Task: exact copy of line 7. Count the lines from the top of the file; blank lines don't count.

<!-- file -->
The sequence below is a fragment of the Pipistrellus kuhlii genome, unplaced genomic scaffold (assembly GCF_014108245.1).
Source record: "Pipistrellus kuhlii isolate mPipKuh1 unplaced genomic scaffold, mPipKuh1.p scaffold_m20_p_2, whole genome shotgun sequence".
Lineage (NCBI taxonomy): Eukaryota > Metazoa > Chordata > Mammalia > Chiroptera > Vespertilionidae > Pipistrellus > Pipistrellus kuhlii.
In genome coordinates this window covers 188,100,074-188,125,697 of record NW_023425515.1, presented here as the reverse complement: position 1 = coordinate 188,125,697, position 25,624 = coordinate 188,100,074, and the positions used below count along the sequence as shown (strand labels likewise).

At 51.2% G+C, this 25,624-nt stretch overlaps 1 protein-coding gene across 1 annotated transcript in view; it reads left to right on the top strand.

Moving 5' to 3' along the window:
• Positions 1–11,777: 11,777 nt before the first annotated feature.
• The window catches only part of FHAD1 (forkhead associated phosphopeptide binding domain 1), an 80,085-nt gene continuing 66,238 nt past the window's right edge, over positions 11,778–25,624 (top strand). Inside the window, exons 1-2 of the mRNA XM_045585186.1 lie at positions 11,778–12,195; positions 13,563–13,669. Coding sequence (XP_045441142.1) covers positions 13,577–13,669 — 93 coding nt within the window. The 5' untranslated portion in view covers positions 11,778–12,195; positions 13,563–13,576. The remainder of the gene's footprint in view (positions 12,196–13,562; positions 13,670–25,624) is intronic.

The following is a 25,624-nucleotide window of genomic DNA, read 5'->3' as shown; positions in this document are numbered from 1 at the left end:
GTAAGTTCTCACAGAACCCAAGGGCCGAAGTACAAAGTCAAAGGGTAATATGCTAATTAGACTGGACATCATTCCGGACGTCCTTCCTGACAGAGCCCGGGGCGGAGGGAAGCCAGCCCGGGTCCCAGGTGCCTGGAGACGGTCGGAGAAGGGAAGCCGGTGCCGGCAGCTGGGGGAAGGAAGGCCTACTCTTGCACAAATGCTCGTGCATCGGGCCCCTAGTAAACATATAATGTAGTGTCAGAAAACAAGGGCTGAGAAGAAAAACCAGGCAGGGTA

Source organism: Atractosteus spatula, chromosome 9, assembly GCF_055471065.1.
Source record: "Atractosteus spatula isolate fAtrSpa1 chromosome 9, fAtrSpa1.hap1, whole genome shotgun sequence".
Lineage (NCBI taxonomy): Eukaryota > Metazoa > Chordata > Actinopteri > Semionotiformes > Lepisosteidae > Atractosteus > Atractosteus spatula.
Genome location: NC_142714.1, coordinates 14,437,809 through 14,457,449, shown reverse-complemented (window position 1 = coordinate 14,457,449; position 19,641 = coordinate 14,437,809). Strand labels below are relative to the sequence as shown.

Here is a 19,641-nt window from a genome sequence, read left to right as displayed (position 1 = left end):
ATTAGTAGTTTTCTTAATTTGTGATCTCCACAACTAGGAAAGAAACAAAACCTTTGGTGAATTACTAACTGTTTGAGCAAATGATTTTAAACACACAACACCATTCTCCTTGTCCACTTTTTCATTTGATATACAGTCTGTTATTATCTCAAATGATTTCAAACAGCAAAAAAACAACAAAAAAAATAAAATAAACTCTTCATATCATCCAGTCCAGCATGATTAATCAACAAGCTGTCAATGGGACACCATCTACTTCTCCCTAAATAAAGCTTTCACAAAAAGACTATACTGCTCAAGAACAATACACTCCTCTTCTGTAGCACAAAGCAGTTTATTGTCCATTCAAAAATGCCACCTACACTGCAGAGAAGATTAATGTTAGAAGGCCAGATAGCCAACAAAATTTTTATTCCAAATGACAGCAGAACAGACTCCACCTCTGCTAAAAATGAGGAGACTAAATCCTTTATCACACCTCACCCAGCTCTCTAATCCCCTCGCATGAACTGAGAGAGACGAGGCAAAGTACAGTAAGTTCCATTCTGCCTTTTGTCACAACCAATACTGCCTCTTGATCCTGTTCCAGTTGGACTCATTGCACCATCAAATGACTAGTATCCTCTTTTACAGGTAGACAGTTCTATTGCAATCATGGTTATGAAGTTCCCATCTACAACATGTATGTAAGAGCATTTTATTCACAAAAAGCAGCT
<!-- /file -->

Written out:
• Positions 1–11,777: 11,777 nt before the first annotated feature.